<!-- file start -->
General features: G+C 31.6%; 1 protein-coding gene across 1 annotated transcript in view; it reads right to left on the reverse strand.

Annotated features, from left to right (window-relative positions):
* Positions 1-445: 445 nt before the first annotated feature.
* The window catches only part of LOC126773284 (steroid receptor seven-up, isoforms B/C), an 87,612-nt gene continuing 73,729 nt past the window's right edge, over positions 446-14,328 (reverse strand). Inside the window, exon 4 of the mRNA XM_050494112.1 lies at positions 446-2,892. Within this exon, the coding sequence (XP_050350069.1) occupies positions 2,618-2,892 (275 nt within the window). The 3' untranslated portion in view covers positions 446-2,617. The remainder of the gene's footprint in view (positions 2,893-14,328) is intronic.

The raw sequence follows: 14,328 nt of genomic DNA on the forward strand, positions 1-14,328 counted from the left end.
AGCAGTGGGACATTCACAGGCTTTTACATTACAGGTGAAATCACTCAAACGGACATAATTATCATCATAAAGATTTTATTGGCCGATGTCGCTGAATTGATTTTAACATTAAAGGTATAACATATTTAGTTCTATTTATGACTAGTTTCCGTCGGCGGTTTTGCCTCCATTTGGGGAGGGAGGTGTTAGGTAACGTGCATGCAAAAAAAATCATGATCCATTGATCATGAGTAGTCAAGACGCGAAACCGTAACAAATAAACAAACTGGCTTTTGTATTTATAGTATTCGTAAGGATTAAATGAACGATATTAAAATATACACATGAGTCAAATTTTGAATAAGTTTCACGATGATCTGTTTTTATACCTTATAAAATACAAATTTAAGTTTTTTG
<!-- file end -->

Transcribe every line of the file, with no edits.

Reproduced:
General features: G+C 31.6%; 1 protein-coding gene across 1 annotated transcript in view; it reads right to left on the reverse strand.

Annotated features, from left to right (window-relative positions):
* Positions 1-445: 445 nt before the first annotated feature.
* The window catches only part of LOC126773284 (steroid receptor seven-up, isoforms B/C), an 87,612-nt gene continuing 73,729 nt past the window's right edge, over positions 446-14,328 (reverse strand). Inside the window, exon 4 of the mRNA XM_050494112.1 lies at positions 446-2,892. Within this exon, the coding sequence (XP_050350069.1) occupies positions 2,618-2,892 (275 nt within the window). The 3' untranslated portion in view covers positions 446-2,617. The remainder of the gene's footprint in view (positions 2,893-14,328) is intronic.

The raw sequence follows: 14,328 nt of genomic DNA on the forward strand, positions 1-14,328 counted from the left end.
AGCAGTGGGACATTCACAGGCTTTTACATTACAGGTGAAATCACTCAAACGGACATAATTATCATCATAAAGATTTTATTGGCCGATGTCGCTGAATTGATTTTAACATTAAAGGTATAACATATTTAGTTCTATTTATGACTAGTTTCCGTCGGCGGTTTTGCCTCCATTTGGGGAGGGAGGTGTTAGGTAACGTGCATGCAAAAAAAATCATGATCCATTGATCATGAGTAGTCAAGACGCGAAACCGTAACAAATAAACAAACTGGCTTTTGTATTTATAGTATTCGTAAGGATTAAATGAACGATATTAAAATATACACATGAGTCAAATTTTGAATAAGTTTCACGATGATCTGTTTTTATACCTTATAAAATACAAATTTAAGTTTTTTG